Home / News / News archive / 2011 / June 2011 / High street jewellery linked to child slavery

High street jewellery linked to child slavery

Gold jewellery on sale in British high street stores is likely to have been made using child slavery, a TV documentary claimed this week.

The Channel 4 Dispatches programme, The Real Price Of Gold, said much of the gold jewellery that ends up on sale in British shops comes from unregulated and often illegal mining camps in Africa and South America.

Many of these mines employ young children to extract the metal, exposing them to the poison, mercury which is used in the process, and leaving them with aching and sore joints, as they miss out on an education to earn money to live on.

Because of the publicity about blood diamonds, and the Kimberly Process certification scheme, people buying diamonds can be assured that they come from legal, ethical mines. But there’s no such certainty with gold.

Channel 4’s reporter, Deirdre Bounds visited a  gold mine in southern Senegal to film for the programme, broadcast on Monday night.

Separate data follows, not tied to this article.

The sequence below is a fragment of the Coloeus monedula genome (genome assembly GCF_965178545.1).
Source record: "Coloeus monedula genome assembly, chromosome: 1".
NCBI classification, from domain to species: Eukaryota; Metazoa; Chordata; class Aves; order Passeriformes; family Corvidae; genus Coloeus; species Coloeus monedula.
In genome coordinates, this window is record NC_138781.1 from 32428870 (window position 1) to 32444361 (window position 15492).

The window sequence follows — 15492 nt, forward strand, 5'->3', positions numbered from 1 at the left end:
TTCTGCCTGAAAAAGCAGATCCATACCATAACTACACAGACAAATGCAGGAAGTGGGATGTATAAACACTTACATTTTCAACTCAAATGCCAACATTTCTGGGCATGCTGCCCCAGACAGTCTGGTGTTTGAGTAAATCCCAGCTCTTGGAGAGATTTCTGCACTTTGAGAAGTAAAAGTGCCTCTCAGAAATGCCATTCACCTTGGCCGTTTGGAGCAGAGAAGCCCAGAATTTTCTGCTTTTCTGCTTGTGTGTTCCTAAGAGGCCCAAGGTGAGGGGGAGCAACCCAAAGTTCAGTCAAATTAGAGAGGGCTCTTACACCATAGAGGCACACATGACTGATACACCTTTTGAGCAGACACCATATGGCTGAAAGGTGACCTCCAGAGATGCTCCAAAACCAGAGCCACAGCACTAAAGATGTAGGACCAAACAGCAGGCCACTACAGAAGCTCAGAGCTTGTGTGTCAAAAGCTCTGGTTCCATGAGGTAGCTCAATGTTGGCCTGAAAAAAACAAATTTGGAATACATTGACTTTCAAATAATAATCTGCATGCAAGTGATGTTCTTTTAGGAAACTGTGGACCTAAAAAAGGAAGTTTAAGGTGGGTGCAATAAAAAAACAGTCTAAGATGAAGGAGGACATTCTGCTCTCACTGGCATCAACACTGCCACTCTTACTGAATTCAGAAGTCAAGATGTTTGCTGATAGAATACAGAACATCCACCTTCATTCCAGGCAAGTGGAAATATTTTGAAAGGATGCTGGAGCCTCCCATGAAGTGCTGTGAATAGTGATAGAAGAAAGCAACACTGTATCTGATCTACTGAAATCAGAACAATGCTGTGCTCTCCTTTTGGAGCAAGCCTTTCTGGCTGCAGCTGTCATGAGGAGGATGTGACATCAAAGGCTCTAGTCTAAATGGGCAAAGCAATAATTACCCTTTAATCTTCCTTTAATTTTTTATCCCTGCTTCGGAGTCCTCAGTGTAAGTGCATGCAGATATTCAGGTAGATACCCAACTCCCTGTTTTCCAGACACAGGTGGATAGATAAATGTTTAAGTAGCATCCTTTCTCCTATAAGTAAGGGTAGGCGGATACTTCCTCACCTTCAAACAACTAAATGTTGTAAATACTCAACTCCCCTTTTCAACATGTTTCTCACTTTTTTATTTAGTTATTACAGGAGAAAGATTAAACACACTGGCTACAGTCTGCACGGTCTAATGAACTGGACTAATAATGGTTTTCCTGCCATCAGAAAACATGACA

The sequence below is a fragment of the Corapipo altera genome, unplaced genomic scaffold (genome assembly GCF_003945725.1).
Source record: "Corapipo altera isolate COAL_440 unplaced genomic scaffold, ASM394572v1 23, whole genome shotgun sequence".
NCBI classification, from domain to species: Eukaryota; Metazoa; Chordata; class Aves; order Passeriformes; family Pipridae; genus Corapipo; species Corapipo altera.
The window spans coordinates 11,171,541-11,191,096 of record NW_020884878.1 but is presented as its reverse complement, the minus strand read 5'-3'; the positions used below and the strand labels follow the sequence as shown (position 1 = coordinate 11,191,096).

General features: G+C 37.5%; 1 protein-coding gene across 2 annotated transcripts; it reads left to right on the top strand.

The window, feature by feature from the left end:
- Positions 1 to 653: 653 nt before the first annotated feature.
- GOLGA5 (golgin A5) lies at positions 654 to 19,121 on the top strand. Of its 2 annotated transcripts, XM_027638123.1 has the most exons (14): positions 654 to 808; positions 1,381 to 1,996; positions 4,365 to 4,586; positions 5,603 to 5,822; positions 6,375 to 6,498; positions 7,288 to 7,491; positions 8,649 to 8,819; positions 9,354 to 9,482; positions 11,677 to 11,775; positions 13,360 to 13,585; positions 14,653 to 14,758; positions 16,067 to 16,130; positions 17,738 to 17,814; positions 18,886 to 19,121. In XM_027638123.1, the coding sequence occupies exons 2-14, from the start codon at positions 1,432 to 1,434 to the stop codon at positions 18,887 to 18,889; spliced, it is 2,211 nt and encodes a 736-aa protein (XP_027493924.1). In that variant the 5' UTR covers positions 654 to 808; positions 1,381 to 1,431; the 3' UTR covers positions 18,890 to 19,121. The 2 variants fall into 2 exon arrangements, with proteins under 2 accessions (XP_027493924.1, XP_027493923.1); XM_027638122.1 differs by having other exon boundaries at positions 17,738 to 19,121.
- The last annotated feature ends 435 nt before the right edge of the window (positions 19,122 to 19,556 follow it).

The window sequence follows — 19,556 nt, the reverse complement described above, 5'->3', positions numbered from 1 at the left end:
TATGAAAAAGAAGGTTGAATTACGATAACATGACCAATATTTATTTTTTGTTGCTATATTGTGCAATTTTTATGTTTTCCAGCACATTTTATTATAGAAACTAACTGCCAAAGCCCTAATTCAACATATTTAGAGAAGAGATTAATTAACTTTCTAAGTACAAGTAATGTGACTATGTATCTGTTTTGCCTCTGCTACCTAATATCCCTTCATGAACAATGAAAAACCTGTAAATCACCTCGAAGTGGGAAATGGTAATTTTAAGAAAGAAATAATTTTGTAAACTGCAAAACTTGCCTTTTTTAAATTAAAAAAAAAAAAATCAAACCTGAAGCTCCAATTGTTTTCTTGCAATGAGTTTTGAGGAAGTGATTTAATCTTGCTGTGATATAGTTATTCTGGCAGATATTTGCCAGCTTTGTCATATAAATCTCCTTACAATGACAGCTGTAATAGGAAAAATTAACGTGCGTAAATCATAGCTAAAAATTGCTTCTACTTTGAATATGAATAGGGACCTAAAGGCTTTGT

“I just couldn’t believe what I was seeing,” she said.

"The children spend all morning in the dark in tight and dangerous spaces hewing out ore and in the afternoon, they pound it to release tiny specks of gold,” she told the Daily Mail. “They then introduce it to mercury which is highly toxic and mix it with their bare hands.”

“And as if that isn’t bad enough, they then burn off the mercury, releasing the gold – along with a cloud of poisonous fumes.”

“I’d had no idea that this was happening. I’d never thought about it before and all the while I kept looking at my wedding ring. If my marriage wasn’t so important to me, I’d have taken it off.”

About, 90 per cent of the world’s gold miners – some 10 to 15million people – work in small or informal mines like the one she visited in Senegal, the programme said. They mine between 10 and 30 per cent of the gold that makes it into the shops.

Miner, Djimba Sidibe, 14 told the show about his working day. “When I get to the mine, I climb down and start digging for ore,” he said. “When you’re working it’s very hot down there and breaking the rock is really difficult. The main danger is the mine walls are unstable and can fall on you.”

Bounds argued in the programme that shoppers have no idea about how the jewellery they buy has caused all this suffering and desperation and says that the companies selling it often mislead customers.

Hayley attribution